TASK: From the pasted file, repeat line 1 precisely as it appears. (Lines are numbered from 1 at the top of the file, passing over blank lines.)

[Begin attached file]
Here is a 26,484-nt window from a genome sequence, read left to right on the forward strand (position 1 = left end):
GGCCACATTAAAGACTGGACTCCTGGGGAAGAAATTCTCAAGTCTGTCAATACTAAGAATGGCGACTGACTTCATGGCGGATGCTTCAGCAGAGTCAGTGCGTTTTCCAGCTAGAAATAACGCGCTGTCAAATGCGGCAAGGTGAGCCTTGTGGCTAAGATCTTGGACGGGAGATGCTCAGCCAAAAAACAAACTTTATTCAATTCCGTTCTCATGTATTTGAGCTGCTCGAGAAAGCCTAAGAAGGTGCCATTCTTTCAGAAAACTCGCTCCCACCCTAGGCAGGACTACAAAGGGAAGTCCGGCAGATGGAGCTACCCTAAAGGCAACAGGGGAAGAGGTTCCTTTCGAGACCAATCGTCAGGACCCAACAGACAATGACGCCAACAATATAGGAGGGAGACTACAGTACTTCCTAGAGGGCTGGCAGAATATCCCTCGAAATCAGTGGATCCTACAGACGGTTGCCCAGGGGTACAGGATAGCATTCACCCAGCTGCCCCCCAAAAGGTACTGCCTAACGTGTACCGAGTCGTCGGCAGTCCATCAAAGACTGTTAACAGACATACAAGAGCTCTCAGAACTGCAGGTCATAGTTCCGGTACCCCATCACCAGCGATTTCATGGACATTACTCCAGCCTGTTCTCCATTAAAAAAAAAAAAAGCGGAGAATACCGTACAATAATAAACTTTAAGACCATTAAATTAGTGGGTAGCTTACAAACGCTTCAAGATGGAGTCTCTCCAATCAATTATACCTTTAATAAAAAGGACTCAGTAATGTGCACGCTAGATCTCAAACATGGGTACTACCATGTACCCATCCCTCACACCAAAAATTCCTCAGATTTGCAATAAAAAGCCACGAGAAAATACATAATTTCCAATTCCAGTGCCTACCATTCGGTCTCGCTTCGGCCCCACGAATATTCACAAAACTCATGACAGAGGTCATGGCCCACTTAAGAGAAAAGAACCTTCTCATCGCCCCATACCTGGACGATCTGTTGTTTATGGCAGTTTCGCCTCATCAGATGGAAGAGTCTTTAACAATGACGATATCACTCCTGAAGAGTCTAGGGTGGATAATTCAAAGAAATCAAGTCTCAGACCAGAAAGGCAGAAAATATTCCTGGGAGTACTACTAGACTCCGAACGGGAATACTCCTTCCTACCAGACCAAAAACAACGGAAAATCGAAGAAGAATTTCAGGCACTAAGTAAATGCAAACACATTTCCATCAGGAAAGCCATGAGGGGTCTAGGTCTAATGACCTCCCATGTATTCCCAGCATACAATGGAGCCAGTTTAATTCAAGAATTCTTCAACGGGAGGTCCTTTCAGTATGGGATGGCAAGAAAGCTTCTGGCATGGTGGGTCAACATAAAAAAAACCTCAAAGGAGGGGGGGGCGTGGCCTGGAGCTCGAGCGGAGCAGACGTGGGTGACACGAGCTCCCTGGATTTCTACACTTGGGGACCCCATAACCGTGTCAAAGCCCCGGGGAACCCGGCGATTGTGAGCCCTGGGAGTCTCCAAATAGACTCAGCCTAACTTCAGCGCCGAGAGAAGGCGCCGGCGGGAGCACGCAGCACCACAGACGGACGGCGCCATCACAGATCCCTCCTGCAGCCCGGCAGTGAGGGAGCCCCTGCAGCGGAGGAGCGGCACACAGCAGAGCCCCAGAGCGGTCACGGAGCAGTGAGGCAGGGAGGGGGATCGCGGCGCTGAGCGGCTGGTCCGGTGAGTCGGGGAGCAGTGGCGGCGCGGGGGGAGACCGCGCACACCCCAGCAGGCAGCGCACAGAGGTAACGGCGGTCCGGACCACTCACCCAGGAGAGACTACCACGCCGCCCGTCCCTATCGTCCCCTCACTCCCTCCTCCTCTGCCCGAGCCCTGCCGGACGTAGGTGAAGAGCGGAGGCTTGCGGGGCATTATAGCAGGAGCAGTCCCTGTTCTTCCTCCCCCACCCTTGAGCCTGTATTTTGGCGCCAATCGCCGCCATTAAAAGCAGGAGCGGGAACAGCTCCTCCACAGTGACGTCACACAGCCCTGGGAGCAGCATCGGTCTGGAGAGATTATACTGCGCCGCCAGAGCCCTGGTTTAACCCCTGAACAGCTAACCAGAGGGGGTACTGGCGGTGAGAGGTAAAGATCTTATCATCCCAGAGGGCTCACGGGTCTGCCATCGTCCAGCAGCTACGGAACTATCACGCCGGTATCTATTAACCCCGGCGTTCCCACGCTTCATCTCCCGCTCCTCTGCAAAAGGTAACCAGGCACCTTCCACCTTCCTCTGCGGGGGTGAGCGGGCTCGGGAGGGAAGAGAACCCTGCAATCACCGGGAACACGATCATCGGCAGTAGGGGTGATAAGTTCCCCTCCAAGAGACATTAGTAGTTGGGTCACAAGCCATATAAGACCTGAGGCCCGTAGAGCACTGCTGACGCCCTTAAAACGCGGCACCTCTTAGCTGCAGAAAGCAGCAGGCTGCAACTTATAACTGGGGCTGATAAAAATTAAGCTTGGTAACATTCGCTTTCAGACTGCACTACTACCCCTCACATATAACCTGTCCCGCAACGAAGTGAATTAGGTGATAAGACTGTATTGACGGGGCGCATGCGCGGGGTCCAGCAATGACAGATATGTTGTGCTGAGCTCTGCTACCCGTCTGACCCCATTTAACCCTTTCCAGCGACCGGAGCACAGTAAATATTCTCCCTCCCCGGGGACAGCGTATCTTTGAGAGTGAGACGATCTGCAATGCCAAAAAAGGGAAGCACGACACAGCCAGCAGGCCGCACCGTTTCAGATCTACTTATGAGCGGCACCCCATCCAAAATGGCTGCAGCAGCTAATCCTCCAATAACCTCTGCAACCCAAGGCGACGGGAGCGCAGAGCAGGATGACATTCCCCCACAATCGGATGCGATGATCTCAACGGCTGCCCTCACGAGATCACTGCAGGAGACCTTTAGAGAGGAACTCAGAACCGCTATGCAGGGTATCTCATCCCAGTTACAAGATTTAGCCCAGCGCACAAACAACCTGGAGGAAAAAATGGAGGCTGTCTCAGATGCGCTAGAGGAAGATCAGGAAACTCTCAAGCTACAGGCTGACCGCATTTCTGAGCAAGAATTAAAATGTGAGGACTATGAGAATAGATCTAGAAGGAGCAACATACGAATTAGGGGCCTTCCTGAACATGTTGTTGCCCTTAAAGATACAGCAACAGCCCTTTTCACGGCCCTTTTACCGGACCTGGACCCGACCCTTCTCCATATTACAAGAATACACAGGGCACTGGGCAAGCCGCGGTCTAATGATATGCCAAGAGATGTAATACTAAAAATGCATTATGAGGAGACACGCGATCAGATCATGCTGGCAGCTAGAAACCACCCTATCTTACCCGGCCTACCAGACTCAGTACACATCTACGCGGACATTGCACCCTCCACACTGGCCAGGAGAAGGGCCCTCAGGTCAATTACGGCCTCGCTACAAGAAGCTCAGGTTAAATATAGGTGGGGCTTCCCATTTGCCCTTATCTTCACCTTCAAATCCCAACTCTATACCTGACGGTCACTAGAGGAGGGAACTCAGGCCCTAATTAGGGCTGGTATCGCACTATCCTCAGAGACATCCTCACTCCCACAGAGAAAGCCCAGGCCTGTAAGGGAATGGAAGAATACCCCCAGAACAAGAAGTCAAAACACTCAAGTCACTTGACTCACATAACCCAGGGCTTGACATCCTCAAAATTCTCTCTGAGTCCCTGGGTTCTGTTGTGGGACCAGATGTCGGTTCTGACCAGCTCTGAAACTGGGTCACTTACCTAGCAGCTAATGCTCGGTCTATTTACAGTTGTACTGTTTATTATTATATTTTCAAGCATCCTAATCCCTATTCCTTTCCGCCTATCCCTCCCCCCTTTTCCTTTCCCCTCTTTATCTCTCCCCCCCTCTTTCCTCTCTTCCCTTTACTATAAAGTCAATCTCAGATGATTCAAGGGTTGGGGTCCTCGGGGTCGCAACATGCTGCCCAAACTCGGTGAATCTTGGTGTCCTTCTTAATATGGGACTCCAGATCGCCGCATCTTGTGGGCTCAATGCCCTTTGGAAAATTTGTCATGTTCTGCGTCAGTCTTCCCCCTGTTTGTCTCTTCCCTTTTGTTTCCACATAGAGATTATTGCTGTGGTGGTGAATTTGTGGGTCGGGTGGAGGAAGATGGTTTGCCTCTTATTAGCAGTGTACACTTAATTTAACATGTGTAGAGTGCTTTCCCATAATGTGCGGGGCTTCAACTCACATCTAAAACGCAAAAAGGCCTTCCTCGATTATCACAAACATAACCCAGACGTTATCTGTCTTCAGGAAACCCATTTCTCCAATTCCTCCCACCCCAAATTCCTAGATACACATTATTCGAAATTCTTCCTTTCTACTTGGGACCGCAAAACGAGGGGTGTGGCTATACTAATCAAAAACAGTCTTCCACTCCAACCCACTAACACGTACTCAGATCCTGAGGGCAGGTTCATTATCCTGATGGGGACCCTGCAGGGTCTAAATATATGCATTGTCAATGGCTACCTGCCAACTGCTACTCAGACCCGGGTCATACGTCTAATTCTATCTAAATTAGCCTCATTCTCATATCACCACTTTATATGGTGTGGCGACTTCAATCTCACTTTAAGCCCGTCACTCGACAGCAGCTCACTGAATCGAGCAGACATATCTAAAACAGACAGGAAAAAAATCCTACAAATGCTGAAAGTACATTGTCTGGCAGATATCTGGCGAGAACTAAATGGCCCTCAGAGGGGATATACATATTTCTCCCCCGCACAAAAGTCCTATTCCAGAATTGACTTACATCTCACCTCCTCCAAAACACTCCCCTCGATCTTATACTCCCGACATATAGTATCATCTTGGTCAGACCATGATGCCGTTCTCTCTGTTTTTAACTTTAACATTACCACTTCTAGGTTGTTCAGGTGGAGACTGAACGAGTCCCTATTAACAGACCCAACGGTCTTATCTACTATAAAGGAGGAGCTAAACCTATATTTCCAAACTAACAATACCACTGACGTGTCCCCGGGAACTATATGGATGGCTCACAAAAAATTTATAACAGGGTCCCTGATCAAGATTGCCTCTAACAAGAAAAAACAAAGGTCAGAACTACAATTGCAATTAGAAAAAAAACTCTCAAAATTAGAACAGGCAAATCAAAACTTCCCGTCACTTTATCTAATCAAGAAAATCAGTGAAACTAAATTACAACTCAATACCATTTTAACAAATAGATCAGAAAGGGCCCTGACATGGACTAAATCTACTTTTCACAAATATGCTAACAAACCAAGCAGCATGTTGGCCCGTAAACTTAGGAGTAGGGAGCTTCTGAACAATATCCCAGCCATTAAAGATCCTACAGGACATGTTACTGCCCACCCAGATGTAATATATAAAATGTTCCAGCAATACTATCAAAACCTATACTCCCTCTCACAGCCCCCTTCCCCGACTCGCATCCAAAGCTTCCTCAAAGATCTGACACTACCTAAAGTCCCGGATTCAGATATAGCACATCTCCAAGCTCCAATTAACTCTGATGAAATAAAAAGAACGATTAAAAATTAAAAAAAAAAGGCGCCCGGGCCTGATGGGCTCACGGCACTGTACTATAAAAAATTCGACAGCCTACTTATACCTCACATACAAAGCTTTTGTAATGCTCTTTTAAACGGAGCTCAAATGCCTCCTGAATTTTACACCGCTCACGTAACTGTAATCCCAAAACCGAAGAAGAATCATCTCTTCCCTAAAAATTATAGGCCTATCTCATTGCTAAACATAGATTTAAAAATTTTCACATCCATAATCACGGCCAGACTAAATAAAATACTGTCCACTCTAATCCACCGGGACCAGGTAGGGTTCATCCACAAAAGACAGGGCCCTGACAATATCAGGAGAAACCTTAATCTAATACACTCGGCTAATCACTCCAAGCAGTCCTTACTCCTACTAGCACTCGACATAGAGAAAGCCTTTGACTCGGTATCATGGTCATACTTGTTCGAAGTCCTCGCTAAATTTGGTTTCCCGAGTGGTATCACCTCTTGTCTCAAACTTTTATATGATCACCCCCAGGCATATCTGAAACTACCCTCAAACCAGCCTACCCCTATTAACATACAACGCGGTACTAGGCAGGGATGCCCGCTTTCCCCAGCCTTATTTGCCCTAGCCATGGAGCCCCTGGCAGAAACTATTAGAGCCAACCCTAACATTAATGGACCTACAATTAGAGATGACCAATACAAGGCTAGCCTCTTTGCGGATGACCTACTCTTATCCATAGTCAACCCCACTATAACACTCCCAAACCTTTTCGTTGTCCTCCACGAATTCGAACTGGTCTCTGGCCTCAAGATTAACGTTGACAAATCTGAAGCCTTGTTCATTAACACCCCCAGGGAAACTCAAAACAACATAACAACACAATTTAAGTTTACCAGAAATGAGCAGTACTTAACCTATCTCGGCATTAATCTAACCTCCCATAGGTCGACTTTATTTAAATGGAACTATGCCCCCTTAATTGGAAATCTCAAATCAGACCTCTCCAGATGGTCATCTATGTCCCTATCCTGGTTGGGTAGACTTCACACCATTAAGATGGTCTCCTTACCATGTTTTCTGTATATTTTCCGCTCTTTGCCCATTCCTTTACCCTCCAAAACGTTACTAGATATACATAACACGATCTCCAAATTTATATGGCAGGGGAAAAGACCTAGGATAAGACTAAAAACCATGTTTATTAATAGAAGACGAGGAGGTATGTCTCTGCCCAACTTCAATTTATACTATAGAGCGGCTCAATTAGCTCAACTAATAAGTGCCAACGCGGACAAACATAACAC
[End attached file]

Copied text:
Here is a 26,484-nt window from a genome sequence, read left to right on the forward strand (position 1 = left end):